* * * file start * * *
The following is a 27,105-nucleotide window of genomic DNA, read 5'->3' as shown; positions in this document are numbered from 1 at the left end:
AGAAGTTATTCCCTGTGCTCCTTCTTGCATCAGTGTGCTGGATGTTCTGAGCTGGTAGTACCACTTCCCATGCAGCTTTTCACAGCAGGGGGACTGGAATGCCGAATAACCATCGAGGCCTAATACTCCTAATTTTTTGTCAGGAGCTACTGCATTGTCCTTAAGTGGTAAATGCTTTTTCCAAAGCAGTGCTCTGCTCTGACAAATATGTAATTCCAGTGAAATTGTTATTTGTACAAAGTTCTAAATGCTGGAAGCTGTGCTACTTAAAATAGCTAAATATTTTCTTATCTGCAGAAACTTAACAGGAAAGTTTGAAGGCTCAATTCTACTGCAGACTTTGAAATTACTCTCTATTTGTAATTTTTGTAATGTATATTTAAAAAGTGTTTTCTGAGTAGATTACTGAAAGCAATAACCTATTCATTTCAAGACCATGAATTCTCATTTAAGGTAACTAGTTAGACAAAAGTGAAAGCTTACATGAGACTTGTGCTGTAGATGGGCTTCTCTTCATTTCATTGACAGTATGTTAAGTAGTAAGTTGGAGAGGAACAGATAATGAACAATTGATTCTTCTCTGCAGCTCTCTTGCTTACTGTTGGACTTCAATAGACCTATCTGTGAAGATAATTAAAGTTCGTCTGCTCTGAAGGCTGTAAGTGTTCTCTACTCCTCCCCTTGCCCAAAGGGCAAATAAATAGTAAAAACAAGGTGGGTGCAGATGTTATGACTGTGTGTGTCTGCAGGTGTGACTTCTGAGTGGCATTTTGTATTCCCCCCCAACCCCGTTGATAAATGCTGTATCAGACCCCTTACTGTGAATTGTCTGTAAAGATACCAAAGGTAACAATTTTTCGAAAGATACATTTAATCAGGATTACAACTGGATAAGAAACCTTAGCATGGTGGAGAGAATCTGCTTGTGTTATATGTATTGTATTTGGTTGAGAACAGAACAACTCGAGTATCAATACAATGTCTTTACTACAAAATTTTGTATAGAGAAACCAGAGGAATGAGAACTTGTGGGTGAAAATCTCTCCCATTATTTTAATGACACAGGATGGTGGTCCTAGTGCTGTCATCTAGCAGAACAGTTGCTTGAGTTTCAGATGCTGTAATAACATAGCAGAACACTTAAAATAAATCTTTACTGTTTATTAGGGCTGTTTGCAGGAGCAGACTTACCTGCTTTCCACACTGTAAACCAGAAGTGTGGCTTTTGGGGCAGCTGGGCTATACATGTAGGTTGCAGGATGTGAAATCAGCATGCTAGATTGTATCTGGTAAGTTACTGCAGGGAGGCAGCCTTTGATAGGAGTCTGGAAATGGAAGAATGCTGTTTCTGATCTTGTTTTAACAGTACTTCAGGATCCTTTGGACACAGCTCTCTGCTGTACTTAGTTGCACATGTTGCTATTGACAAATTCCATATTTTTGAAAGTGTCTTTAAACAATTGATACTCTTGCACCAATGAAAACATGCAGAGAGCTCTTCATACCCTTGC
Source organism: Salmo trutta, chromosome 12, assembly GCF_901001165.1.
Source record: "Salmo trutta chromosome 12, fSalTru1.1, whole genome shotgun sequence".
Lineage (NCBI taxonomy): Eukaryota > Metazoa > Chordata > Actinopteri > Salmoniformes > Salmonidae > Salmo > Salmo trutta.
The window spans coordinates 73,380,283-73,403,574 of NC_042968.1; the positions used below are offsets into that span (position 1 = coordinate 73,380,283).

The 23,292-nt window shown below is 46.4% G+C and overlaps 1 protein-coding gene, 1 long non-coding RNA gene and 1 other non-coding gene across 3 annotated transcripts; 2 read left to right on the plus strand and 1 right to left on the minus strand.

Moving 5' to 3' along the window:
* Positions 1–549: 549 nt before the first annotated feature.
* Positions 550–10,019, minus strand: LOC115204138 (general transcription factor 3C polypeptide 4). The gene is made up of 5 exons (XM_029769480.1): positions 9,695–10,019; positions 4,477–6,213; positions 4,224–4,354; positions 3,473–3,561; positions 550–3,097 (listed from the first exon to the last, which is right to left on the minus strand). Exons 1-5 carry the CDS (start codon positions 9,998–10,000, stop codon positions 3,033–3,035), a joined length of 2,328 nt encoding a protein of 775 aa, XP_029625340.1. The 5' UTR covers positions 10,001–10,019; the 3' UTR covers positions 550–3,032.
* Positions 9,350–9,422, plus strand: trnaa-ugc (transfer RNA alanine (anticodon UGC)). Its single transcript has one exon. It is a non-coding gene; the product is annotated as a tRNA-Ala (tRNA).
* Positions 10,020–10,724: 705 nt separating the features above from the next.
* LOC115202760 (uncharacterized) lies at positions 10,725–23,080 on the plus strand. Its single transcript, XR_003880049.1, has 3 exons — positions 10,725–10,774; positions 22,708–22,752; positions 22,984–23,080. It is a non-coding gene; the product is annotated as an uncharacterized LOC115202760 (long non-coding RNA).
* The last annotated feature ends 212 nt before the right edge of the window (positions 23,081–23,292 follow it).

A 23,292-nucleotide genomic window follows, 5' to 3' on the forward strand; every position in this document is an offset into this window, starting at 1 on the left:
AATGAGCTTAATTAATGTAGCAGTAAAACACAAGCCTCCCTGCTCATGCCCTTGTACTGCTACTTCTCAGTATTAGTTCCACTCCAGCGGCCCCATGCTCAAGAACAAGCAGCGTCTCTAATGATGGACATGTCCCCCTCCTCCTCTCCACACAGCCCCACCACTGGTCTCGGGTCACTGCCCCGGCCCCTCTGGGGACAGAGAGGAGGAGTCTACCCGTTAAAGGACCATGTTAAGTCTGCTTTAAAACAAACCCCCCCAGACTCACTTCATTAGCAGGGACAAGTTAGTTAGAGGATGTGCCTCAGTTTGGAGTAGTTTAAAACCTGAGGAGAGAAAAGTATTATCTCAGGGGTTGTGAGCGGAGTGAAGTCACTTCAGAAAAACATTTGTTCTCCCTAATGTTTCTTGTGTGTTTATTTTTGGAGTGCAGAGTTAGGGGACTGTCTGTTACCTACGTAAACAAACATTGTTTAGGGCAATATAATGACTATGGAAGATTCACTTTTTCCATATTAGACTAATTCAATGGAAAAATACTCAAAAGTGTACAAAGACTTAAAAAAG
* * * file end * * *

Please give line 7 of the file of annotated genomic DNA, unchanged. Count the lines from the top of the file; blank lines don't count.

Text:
The 23,292-nt window shown below is 46.4% G+C and overlaps 1 protein-coding gene, 1 long non-coding RNA gene and 1 other non-coding gene across 3 annotated transcripts; 2 read left to right on the plus strand and 1 right to left on the minus strand.